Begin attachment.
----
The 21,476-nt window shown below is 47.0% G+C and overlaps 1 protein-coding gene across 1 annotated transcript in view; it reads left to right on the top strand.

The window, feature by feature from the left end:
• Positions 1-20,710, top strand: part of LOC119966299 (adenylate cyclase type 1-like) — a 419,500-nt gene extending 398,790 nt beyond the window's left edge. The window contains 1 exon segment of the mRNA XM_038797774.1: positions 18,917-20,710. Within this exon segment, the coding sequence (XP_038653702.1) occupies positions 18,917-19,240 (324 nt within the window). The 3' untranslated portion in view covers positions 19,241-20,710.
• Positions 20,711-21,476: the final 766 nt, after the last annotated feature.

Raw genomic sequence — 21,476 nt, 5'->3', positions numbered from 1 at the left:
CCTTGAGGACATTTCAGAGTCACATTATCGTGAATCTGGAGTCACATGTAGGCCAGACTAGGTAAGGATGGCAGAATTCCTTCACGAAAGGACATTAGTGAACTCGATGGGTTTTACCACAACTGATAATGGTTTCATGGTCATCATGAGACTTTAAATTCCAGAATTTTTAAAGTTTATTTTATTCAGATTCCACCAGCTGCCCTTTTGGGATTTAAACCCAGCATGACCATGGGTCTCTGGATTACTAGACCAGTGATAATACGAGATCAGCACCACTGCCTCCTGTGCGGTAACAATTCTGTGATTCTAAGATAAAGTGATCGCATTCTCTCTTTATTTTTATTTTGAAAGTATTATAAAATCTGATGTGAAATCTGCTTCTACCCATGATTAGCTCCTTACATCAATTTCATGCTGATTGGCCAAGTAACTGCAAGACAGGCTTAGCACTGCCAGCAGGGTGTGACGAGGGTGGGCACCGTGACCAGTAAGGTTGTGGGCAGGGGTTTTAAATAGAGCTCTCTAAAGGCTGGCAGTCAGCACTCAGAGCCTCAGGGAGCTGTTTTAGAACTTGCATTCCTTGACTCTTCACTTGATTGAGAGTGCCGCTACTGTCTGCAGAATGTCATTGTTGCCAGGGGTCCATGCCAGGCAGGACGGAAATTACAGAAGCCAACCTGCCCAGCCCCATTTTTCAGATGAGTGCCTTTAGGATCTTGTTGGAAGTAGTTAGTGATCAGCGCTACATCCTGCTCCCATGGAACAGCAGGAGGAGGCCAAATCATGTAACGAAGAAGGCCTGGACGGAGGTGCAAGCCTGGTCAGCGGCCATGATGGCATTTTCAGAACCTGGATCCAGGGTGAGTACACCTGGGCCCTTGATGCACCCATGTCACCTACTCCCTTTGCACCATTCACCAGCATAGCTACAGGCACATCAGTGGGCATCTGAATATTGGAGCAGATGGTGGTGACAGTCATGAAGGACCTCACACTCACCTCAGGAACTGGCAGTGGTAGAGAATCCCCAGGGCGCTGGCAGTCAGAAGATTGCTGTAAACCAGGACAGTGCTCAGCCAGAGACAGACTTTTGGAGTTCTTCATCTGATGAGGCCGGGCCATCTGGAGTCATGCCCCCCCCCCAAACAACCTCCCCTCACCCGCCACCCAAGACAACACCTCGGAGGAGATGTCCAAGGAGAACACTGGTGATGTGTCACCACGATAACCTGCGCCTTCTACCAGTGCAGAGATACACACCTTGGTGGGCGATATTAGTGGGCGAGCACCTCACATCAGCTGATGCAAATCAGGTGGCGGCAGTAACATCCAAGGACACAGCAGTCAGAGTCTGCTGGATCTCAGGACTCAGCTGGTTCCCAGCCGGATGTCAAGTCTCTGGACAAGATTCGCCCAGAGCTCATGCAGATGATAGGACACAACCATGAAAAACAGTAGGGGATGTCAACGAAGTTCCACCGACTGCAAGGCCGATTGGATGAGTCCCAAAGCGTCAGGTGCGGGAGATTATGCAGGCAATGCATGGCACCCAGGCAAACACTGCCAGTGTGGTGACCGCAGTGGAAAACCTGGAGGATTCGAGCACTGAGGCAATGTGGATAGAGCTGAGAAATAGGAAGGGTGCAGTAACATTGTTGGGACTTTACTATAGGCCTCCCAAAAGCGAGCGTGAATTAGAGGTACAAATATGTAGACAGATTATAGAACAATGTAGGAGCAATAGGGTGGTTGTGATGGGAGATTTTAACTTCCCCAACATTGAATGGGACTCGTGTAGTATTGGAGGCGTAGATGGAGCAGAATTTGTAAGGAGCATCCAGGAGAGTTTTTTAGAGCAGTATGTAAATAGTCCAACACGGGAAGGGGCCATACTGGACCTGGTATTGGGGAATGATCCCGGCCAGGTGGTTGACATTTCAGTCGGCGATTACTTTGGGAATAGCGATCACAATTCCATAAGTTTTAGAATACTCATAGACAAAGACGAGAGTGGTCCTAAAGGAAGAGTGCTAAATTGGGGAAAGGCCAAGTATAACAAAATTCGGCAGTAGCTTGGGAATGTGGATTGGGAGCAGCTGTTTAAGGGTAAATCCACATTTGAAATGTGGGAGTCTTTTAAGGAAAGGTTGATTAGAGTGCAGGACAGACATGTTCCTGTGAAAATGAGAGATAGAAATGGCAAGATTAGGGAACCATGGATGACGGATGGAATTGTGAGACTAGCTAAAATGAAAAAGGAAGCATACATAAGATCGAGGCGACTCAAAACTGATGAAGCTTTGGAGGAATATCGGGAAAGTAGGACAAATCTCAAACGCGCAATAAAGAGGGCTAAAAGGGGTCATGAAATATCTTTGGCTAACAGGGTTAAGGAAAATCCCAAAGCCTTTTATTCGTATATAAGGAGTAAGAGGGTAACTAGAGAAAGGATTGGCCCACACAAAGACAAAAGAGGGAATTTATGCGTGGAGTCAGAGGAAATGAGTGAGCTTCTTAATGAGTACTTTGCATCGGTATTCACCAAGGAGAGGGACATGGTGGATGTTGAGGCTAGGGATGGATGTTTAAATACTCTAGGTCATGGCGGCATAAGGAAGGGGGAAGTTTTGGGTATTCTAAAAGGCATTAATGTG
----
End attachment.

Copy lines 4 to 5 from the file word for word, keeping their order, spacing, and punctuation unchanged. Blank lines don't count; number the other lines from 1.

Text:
• Positions 20,711-21,476: the final 766 nt, after the last annotated feature.

Raw genomic sequence — 21,476 nt, 5'->3', positions numbered from 1 at the left: